Lesser Known B Vitamins Provide Energy

By: Pamela Redwine

Nutrition and Food Safety

Area Agent

You have probably heard of B vitamins at some point.  You may have known a family member or friend who had to take a B vitamin, but many people don’t realize that there is an entire class of B vitamins that are collectively referred to as the vitamin B complex.  

Over the next two articles, we will look at each of the different B vitamins, the role they play in our health, and some of the foods we should eat to ensure that we have enough of each specific vitamin. This article will focus on thiamin, riboflavin, and niacin.  The second article will focus on pantothenic acid and biotin,  folate, vitamin B6 and vitamin B12.     

From a nutritional standpoint, there are six key components we need for good health:  carbohydrates, proteins, fats, water, minerals, and vitamins. Vitamins and minerals are called micronutrients because we don’t need a lot of them to receive benefit, but we do need them.  

The B vitamins generally have a common name that we may recognize, but they may also be referred to by a B vitamin number.  Most B vitamins have a high bioavailability in foods, meaning that it is readily available for the body to use once the food is digested.  It is important to consider bioavailability, especially when you consider taking certain supplements.  If the particular supplement has a low bioavailability, then no matter how much of the nutrient you take, your body won’t be able to use it.

Thiamin (vitamin B1) is used to help release energy from carbohydrates.  In the case of a severe deficiency, the resulting disease is called beriberi.  The symptoms include weakness, loss of appetite, general weakness, and poor coordination. Major sources of thiamin; include pork products, whole grains (wheat germ), ready-to-eat breakfast cereals, enriched grains, milk, orange juice, peanuts, dried beans and seeds.  Because of the enriched grains and the number of grains we eat in the United States, a thiamin deficiency is rare, with one exception—alcoholics.  In the presence of alcohol, thiamin absorption and use is reduced and excretion is increased.  Reduced effectiveness coupled with a low-quality diet that often accompanies severe alcoholism may lead to a thiamin deficiency.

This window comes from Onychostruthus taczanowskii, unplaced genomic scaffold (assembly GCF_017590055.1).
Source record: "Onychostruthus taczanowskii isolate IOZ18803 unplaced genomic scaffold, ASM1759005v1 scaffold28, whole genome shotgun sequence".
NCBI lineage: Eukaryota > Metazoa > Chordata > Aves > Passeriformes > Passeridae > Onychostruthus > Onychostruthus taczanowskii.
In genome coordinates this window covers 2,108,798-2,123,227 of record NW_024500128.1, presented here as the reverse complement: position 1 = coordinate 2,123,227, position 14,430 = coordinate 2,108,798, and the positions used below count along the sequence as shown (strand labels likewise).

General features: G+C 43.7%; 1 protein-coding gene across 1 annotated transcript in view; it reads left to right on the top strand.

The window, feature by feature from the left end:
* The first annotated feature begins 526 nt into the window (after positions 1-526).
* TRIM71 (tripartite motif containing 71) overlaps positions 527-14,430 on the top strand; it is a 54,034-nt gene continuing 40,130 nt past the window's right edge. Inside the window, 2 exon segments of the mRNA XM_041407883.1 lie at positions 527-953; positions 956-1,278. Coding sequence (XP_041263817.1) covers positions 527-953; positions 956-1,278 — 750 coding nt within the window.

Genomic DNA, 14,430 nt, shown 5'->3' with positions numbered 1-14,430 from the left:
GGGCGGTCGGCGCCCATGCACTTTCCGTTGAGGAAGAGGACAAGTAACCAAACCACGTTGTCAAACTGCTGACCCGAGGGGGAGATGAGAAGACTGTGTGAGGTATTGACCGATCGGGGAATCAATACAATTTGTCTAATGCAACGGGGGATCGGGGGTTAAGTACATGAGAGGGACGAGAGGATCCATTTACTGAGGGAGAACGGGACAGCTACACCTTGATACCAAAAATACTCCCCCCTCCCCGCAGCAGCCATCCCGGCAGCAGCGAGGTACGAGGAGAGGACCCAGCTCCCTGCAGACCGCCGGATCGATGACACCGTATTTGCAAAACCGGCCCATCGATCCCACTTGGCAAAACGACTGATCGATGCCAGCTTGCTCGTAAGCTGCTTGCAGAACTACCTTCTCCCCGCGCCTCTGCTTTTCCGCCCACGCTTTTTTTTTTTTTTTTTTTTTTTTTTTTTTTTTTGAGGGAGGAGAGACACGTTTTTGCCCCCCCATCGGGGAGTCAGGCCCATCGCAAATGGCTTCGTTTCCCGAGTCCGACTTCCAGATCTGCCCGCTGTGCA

Riboflavin (vitamin B2) helps to produce energy in all cells of your body.  It is also involved in assisting in metabolism of other vitamins and minerals.  A riboflavin deficiency is not common in the United States, but can occur if a person doesn’t have sufficient riboflavin for about 2 months.  Symptoms include a sore mouth and tongue, cracking of the skin around the corners of the mouth and various eye disorders.  Riboflavin is found in milk and milk products, meat and eggs, and enriched grains.  Vegetables such as asparagus, broccoli and other leafy green vegetables are considered good sources of riboflavin.  An interesting note is that milk is packaged in opaque containers to protect riboflavin from ultraviolet rays that will destroy the riboflavin.

Niacin (vitamin B3) helps produce energy in all the cells of your body.  It helps your body use sugars and fatty acids.  Niacin also helps enzymes function normally in your body. A deficiency of niacin is called pellagra, which means rough or painful skin. Symptoms of a niacin deficiency include dementia, diarrhea, and dermatitis.  If not corrected, death can result.  Major food sources of niacin are also typically high in protein.  Poultry, fish, beef, peanut butter and legumes are all good sources of niacin.  Niacin can also be found in enriched and fortified grain products.  Niacin is one of the few vitamins that is very heat stable, so little niacin is lost when cooking.

As you can see, there are several different vitamins that make up the vitamin B complex and each is important to us.  Your best bet to make sure you are getting the right amounts of these micronutrients is to follow a well-balanced meal plan that includes whole grains, a variety of fruits and vegetables, fat-free or low-fat milk, and lean protein sources, including dry beans and nuts.  

Next week, we will look at the rest of the B vitamin complex.

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